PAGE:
The Inland Empire (Moore, Mont.) 1905-1915, April 16, 1914, Image 1

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,. HELENA 'Montane Historical LibrarY, , \JUDITH BASIN'S WEEKLY\ VOLUME NINE MOCAFE, FERGUS COUNTY, MONTANA, THURSDAY, APRIL 46, 1914. NUMBER 33. STANFORD LOSES TO LOCAL BOYS MOORE HIGH SCHOOL LADS WIN IN A FAST BASKET BALL CONTEST. THE HONORS ARE NOW DIVIDED - Keen Rivalry Between the Two Teams—Arrangements Being Made to Play Off the Tie at the Corey Seat at an Early Date. The Moore High School basket hall t'eam nipt 'and defeated the Stanford ih school boys in a hard fought game at the Opera House Saturday evening, the final score being 32 to 13. , While the gam an intereeti_ ins one for the spectators, there , --was considerable rough work in- 4uligo4 - in on both sides and she referee - was required to penalize each team about an equal number of times on account of fouls. The local boys had the advantage in sizes and weight, as well as conservative team work, while the Stanford team seem - to demenetrate, as a whole, more individual speed. A number of brilliant plays Were solade,,-;.Wallace Withrow's basket thee:Whit from the field. being_ the 'chief -feat u re. Each team has now won a - genie and it is planned to Play off the tie at some date ,in the -near future. Ar- eangements will probably he 'Made ifor them to meet at Lewistorwnl, 'her nigger hail facilities can be providt- ad. The line-up was as follows: Stanferd . , ;Galt r. Iguana. . ..Wilthrowi L. Waddell ii. guard.. . ..StaWartt. H Waddell, center.. -Weaver! Strout.. .. I. forward.. ...Dehnarb Hall.. .. r. forward... ...1VIcOeurt John, McElroy, referee; Raymond Stewart, umpire. After the close of the game a dance waa given .by the Young folks bt the 'city in honor of the visitors, ell present enjoying a very pleasant land social evening. AN INDUSTRIAL SUMMER SCHOOL tfts STATE AGRICULTURAL COLLEGE OFFERS OPPORTUNITY FOR TEACHERS RURAL EDUCATION GREAT NEED Future Teaching Profession for This Country,, Must Prepare for Agricul- tural d Industrial Training of Our Youth. MAY 12TH NAMED AS ARBOR DAY GOVERNOR STEwART RECOM- MENDS OBSERVANCE BY PUBLIC SCHOOLS. MORE TREES NEEDED IN MOORE Arbor Day Should Be Made .occa- sion for eStting Out Trees and Shrubs Thus Enhancing Beauty af Home. Following the established custom. Governor Stewart hats designated 'Tue,das, May 12, aS Arbor Day, and in the folietileg proclamation appeals to citizen* to see that the occasion Is properly obiterved: \Oua of a wisdom that more and more -catt . 'amends itself to ue; as the ycars age •by, the law -making power has set aside one day each year for observance as „Arbor Day.. This occasion hai come to be 'widely -observed-, hatet - thet - observancel bias net become - as general as it should. \It is a day that should appeal to the civic pride of our people; a day on White h; , we should make some ef - fort to carry out fully the intent of the author of the ,plan for fostering the idea of tree -planting and input- tatinig the true spirit of conserve - ;don \Dherefore I, S. V. Stewart, al 'governor of the state of Montana, do hereby designate and- set apart tuendlay, the twelfth day of May, one thousand nine hundred and faur- teen„ as Arbor Day. \And I •andeatty indulge the hope that the occasion may be given aide- ciutete observance by- all of Montana's vitt ensa-in public by speciai exer- aisles in our schools and otherwise, and in- private by the planting of a ,teee-aarevieseaor%sheub .tb-at tutta - a the days to come enhance the beauty of the home and add to the attractiveness of city and town, and countrysi-de. \In witness whereof I have here- unto see my hand and - caused the great seal to be affixed. , • • \Done at the 'city of Helena, the capital, this the tenth, day of April in the year of' our Lord one thous- and nine hundred fourteen, and of the independence of the United 'State of America the one hundred thirty-eighth. (Sign,ed) \S. V. STEWART. \By A.M. Aldreson, sec'y of state.\ Since the installation of water 'works in. this city there is' an Op- . i The rural -and village schools, have long stood for education apart from life. In the grades, subjects were too often studied as an end in thens aellives rather than as a means. Its the high schoOl, Latin and higher mathematics took precedence over - the subjects whion related directly to life activities. The child was ex- saietad to sit still and learn. Now • see bogie to leern that , i e?En . , •: ; r ! M1, 40, -, ii tb ft g r ..€ 44 4 18 t *ter Inked...if& i. . 1 bail! . the natural edulational process ends upon the poop,er relatiqat , of ruction to immediate needs. • upation -for lite 1e-bu1,k ItU) illbri a tangible object. ': That Which' ilb is learned in its relation to sothetising-elefinate • tEntl-it tetotnes more or less reed', and . loses . the Vag-, s which hinders retention. I/ ru I educatitm is closely related to tatim . life it will have .,a ,yitalielng - uence for those who go . -to the ei1 ., ,While,tor 'those who remain on , . fermi .. it , wilt racks , life imaneas.- u bly richer. . . , . alty teachers do not realise that It ew era. is dawining--le even no* o n us. Nearly a third of t c he tea have made . the' teaching of hg - hire conipulabry'And A reports to the etfeei' that it has had.. a (Continued on page two.) SPINNING AGAIN. —Rogers in New York. Herald .44414444444414444•++.4.4. 44++++ 4.4. ++++4++++++4-'++++++++ 4 a. TOM STOUT IS OUT FOR RE-NOMINATMN +++.14+++++++4 164 +++++++ 414++ +++4414111++++.41+++++ ++++++++. Congressman Tom Stout arrived , Dem,ocratie State Committee, at bcnie in Lowtstown last Thursday , Helena next Saturday, April 18, vete tiemand his attention besides var- evening direct from Washington and - :otts offieial duties. He will go on to will spend about ten days in the ' 'Washington from Helena and expects State. It ' is reported that he was lo remain until Congress adjourns, balled home on amount of the post which will perhaps be in Jane. eeteel,cal ,.aoot.e(ateesp.e.14.1.t. Abe 14 -it--has bees - reasieted... that: : County Seat, which was - recently re -j oie would not be a candidate for re- opened by the Post Office Depart- nomination for congressman this fail, meat :upon receipt of a lengthy peti-1 thin protesting against the announ.c-1 ed new location., 'Urgent business matters oonnection with the start - 1 'bug of a new daily paper, which the Democrat will launch June 1st, and attendance at the meeting of OA portunity for every reeidence proper- ty owner to add to its attractive- ness by the planting of trees and ahrobbery. With but a little care a,nd attention they wili grow and lo- cal pride ihould induce each citizen to improve the appearance of his home.' and he is al -so -accused of being an ardent pupil, learning the tango and bther late dances, at the capital city's fashionable dancing -schools. During his visit home he has 'tak- en occasion, to make public .announce- Ment that he would be a canicildia. In the Democratic primaries in Ate - lust for one of the congressional nomt14 nation -s. He is silent as to the tan; go however, and it is assumed that lull knowledge of the latest \steps\ 'Wig not come amiss in -side-stepping the various obstructions that are 'al- Ways presented when playing the poli- tical game. MONTANA HOGS SCORE AGAIN FERGUs COUNTY PORKE'S LEAD IN ST. JOSEPH STOCK MARKET. HILGER FARMER MAKES RECORD Geo. L. Fleming Made Initial Mont- ana Shipment to Missouri Mairket a Year Ago and Derives Handsome Profit on 'Wheat Fed Hogs Additional proof that Montana hogs, and particularly -the Fergus county product, are attracting atten- tian in the big livestock markets Is furnished in the following item, (ali- en from- the St. Joseph, Mo.,- Daily Journal: • 'Montana -perhaps has not. attain- ed, mach prominence as a hog -pro- ducing country, yet two loads. of ,ts•tate were cashed on the St. Joseph market yesterday. These hags were fattened and marketed by George Pleating of Hager, Mont. They have been fattened excaueivety on ;wheat -One load was gocd, enough to top,. Ate - market, 'reit:Hang $8.40. The fifty-eight head Which brought this rice averaged. 244 Pounds. The ether load averaged 288 pounds and realized $8.23 1 / 2 . \The shipment marketed- here yes- terday' by Mr. Fleming was the third of its kind sent -to tilts market bp him from Montana. About a year ago lee disposied/ of a load of hobs on this market, the first . hogs cver shipped from .Montana to' the lotai yards. The second shipment was , made by him' a few -days ago.\ . • In commenting on this chipanent the, Fergus County Argus Hays and aiateirta t cast of ! places it \at 46.36 per •hundreiaT 14 spite of the fact that the average cost is 'less then that on $200 an wre land In 'Illinois. .Mr.. Florae's check was $2,256.62. His costs, at 0.35 per hundred, were $1,453.20, leaving a net profit of $804.32. This Is a clean and aear profit of almost $7.00 per head or three 'cents per pound, after allowing Mr. Fleming, the same basis of cost as if he had, no other tnterest* than the 116 hogs in question.\ Is there any (ideation, but that it i•s profitable to raise hogs, in Mont ana, by _feeding them wheat, bar- ley, alfalfa, and other products , grown right at home? LOYALTY TO HOME MEANS HOME TRADE Thrill Wm. D. Heft this office has 'received a copy of The Northwest Made, a weekly paper published at - Eureka, South Dakota, a town of se 'thousand inhabitants, which con- tains an. article on Home Loyalty and orders that is worthy of reprint. While there are always two 'sides to most every question, and ;perhaps several sides to thiS par- ticular one, • this articles seems to nearly clinch the argument and it is here given as it appeared in The Biade A Kansas woman in unmistakable Words, end with convincing logic! Shows what would be the after Toe* on the smaliatown of Mall; or deribuyi ake #41f .; Oft, foisse es 'b ' Cot' the' retail- er. - There - ere contintially appearing pub- ticeltioni',that o are going to tbe con- titther, arguthente allowing that the so calked middle man is an •aanecesscs gt,41.041, 310 . tho distribution of merchandise. It is also 'g orally - felt that the atilititner - deft net' think -deeply on the subject and is not inclined into the af- ter erects of ordei' dealing. Out in, ftomun and who h Worth 'reading consumer. - .The 4/omen-writer . ; -to one of the; mail order hoeses els -follows: \Referring to the •laibieet. of Home Loyalty, which yOu call a held up by the merchants. Yon sug- \easseimamsamisele gest that It would he better for me to send my money •to mail order hous- es and keep the retailer's profit my- self, than to buy the goods at home land let our home stores make a prof - \Your essential promise is that you sell to -me at the same price Which the local retailer pays tat 'whole - Sale. That is the vital ipoint which I am not yet ready to concede for sake of &Moment. Hue assuming „ s trour promise to be correct, has it ever oc- curred te you what the consequen- ces would be if myself and all My neighbors out in a small town shoulid begin; to send -their money to .the Mail order houses, in order to keep the profits for themselves? I ',Wet us suppose tlsat hueband , lerSis store. . • 4-- \ -..Smith's husband drives the • • dellvery,.wmgon. \„Mrs. Brown's husband is cashier n 'local bank. \-Mr-s. Jones 'husband teaches itt the ; viliage school. , \Mrs. White's. husband preaches in the- . church, and we all stop trilding at home. Suppose .alit .the i'est. Of the women did the same;, what, is good for one is good for ali. iyVhie.t would tbe,the result? THE: C4)NSPQIIR1410198 \Oust the, stores would. close 'up.. Y,..hcaaband. would- -lose his Job. We, ouild prehaialy -have to move to otae It' city. , \Mrs. Stilith's husband would lose t is . 10 and they W011414 have to move , may. • \The stores being closed' and loot 'bulsiness susp-ended, the bank would the buiftalo roamed about.\ be driven into liquidation - and Mrs. Brown's husband would 'lose his job tend they would have to move. . \All .the families in town having 'been driven away, the schools would' of coarse close up and Mrs. Jonelle hashand would lose his place. .“The church Would die and Mrs. White's husband would be out hunt- ing tor .a new pastorate. \These are some of the erects it would bring to the town people. Now 'et us take a look into the coun- try and see how the -prosperity of the farmer looks. Remember what is good for one is good fr all. If the town is dead, is net the country about dead as welt?. ,:lArhat . is it !that raises the value of our land? , a the catalog houses or the prospering faiWinsi through the . country? . If your ItoWn is gone, - the value of your, land tie gone. . , \Under the present expense under which - our state and county is run -- which is 'no small item—who IS it 'that helps the fernier Pas some of Miele- takes? Is it the catalog hone- s 'In • Chicago or the merchants who are 'UNAj your town'? Should the town be a thing of the Patet;is It neti .famier who will have to pail; these taxes alone; bow it be post. Able for -the farther to remain on. his !feria when he . will have ,to pay more .1t1asiei; than, his land cam . peoejlece; who ',sill buy his land _under Such. 'conditions and give him a chance to move; . vothst -is worth by -this time? Will be last exactly: where it was 400 years ago when the Indian and ATTENDANCE AT MEETING VERY POOR SHARP AND BENNETT GIVE IN- TERESTING ADDRESSES TO SMALL CROWD. FARMERS FAIL TO TURN OUT Charge That Grain Elevator and the Milling Companies Are in Combine to Control Markets Thru Chamber (f commerce. But a mere handful of persons at- tended the fartnens' meeting In- this efity Saturday, in response to the urgent appeal that 'had been, made, and it was in -deed disappointing to the speakeis to note that each lithe inteest Is`showta, in this locality. M. F. Sharp, natiom•til organizer for the American Society, and F. A. Ben- nett, state organizer for the organiza- tion, were present and addressed -the meeting. - Prior to the speaking Huff's orahestra entertained, those present Kvith several selections of excellent Mr. Bennett referred to conditions locally and la Montana, asserting there , were great things in store for the Montana farmers it they would only co-operate in the move- ment for an open and honest market at the terminal, which is now pra9- ttally won for them. He attended the Minneapolis convention and went thorcly into tbe grain marketing COn - Idatona, thru the ',Chamber of Com- merce, at Minnea.polis, being convinc- ed that this institation has cost the tanners of the . Northwlest millions , '•at -443tkeritz.019r4144 - 4e t eate the, altita ritaeona4 and Just, and that Cho It was supposed to be a public mar- ket., it is as private a concern as could be -conceived of. He also balled attention to the good reetalis obtained by farmers' in the Coffee creek and Stanford country thru eo-operative efforts and shipments to the Equity CO -operative marketing exchange. This is a thing for every reader to Consider before (we have deprived' ourselvee of our homes and robbed our 'children of their bread. Will It help you much to • save the - profits at sceh a cost? I do not 'believe that the mer- Chants in small :towns are making an unreasonable amount of money; not if appearances counts- for any- thing. These merchants lye modest- ly arid seem - to practice the nialia,1 emnomies. 'The' catalog houees are owned by tn•ulitimillionaires, the pro- fits of these companies are increaa- lag by. millions la each allinnai re - port. ,W111 - their ;:prteee• . ..ate* *here thy are when. they havi? done away w4th -the country merchant? NO, er.- When - al' competition lb done a ay . iwith, their prices • will not be re4sonable. but- slemanditary. Will enlitier the liberty , then at - we dci .Never.• We: Will he In- bondage and slavery; our happy homes will be! tilted With gloom and dispair. and • : tehip of 'the law veladh - is then, troled by organised capital, will rive us, into everlasting rtlirt.'.• -- ow dear reader, think, it over, de- cide whether it is betten to hay . 'at hotrie or ' Maid 4 : : order !ionises. DehSide 4%44 the home exitrchantst keep their beside who've ertfter Instead of adding year •, trity* to; the catalogue millions. DO What yop can to save the. arraOl it grow, large; in &ling so you are enlarging the vante of your . OW31 prosperity, no -matter be it in coun- try or town. (Continued on Page Two.) HOPE FOR STATE BUILDING AT FAIR DAVID HILGER ENTHUSIASTIC OVER PROSPECTS AND INTEREST SHOWN. BANKS MAY AID FAIR BOARD Panama Exposition Affords State at Great Opportunity to Do Judicious Advertising and Attract Attentton of Whole World. David Hilger, of Lewistown, pres1,- denit, of the commisision in charge of the matter ,of the erection, of a, Mon,tana building at the Panama ex- position visited in Butte Saturday, for the purpose of meeting Frank Hazel - baker, secretary of the i•board, -and dis- cussing fair matters. , The board Is endeavoring to awaken interest &- ming. Montana business men, eon - tending that the expaisition, affords an excellent opportunity to attract favorable - attention among piospe4tive now - settles* of Hwhieh this state. needs -many more-- -- --- - At .present..they • have some. ;who' , did ..agricultural ..eshibita and. these wilt be added to -from exhibits -et- the I I , State Fair and etetp . aty..fairs this fall. While . only isix..eounties . axe- rep i re- se.nted in the exposition fund the I commission hes..not lost hope. -Mr, }Diger is very optimistic, says the Witte Miner, oyes- the .,chances of natadng saffiCient meter to pro- , vide proper representation! for Mont- ana•at B - an Francisco, and he hopes - 'some mean -s 'may be found of having „ 'the State represented at San Diego. Nothing would be dene in the ; Way nf \Contiqteting for the 'erection of a building at San Franciseo . until-, the necessary finances are assured. The (Continued on Page two.)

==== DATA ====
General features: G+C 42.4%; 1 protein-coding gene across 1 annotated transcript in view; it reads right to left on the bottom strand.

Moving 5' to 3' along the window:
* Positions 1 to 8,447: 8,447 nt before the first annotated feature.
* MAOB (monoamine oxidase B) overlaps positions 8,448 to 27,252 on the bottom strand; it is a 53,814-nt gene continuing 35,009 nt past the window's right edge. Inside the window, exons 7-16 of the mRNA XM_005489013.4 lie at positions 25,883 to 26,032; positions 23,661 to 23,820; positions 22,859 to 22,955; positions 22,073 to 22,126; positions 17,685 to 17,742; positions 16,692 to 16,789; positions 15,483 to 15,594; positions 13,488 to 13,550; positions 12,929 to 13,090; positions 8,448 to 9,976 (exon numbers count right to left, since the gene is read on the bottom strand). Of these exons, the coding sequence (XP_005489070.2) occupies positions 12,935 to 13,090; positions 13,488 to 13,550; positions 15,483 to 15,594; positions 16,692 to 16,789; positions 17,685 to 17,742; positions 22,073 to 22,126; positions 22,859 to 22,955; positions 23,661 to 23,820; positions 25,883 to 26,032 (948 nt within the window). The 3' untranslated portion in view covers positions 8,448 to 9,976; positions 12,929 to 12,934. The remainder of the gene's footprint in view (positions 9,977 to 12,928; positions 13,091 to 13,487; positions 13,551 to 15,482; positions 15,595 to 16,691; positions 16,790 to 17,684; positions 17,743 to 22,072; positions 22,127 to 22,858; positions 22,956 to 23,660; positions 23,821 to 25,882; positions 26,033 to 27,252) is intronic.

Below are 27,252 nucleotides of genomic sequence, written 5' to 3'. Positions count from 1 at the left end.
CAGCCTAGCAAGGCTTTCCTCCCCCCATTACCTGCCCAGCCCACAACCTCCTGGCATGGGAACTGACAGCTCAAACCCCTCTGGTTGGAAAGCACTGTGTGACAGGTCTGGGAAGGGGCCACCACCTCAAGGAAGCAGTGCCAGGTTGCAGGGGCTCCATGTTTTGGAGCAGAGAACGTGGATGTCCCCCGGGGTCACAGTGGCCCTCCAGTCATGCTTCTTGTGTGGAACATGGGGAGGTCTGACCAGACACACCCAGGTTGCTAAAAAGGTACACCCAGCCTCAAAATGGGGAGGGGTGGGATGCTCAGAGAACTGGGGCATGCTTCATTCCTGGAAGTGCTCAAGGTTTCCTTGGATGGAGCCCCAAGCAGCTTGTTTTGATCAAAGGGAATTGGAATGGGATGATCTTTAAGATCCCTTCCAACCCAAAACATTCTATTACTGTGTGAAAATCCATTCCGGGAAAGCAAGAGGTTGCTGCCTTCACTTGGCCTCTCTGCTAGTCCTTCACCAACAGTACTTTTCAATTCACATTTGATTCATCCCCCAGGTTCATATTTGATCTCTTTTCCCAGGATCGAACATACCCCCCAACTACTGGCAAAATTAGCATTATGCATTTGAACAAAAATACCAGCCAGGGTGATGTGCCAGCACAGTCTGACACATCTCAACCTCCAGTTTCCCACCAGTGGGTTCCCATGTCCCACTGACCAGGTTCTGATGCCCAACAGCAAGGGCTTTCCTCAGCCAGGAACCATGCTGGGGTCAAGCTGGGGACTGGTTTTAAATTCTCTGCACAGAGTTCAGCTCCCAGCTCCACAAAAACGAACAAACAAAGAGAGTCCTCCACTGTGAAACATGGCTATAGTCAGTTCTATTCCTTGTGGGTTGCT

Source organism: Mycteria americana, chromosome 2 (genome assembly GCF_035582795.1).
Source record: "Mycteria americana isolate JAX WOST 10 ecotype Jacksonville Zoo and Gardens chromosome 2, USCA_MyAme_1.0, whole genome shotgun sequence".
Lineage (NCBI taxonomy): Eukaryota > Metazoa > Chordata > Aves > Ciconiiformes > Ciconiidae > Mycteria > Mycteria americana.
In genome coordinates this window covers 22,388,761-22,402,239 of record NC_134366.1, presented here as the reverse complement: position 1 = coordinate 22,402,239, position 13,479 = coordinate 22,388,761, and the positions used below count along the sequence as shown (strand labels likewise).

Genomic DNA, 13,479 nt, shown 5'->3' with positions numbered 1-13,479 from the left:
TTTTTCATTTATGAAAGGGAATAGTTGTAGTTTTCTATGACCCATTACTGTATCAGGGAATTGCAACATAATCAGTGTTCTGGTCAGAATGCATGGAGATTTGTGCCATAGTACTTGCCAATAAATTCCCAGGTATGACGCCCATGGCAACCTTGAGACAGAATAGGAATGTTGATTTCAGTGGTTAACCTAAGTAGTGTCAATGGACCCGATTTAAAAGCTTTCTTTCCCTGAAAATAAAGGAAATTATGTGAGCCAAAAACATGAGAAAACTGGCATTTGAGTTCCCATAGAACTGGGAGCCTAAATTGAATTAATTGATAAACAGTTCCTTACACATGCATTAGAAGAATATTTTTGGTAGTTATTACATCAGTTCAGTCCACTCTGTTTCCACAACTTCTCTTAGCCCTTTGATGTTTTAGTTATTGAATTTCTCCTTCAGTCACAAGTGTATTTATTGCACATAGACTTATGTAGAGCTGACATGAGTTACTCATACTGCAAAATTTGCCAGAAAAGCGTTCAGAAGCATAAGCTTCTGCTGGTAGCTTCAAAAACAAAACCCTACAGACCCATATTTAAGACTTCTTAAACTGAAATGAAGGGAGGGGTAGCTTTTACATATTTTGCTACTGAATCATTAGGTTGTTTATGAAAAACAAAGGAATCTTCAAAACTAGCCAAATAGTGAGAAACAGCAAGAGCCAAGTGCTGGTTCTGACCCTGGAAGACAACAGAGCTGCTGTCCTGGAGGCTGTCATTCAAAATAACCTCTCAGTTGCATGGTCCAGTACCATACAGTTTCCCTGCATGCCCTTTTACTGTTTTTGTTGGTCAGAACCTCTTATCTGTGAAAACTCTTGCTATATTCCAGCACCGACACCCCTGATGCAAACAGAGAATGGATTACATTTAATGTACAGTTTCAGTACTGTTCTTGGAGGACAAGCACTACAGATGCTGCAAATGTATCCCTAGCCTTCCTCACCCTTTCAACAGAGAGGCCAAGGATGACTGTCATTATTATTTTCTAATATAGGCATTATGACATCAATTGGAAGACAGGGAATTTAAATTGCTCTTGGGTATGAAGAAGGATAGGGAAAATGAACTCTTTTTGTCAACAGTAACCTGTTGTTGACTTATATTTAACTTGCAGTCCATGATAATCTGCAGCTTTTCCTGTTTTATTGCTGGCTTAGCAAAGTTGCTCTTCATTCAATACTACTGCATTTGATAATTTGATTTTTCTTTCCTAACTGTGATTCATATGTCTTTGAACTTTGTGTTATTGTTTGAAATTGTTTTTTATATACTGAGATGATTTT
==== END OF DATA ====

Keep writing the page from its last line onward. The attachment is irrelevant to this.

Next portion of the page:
The Inland Empire (Moore, Mont.), 16 April 1914, located at <>, image provided by MONTANA NEWSPAPERS, Montana Historical Society, Helena, Montana.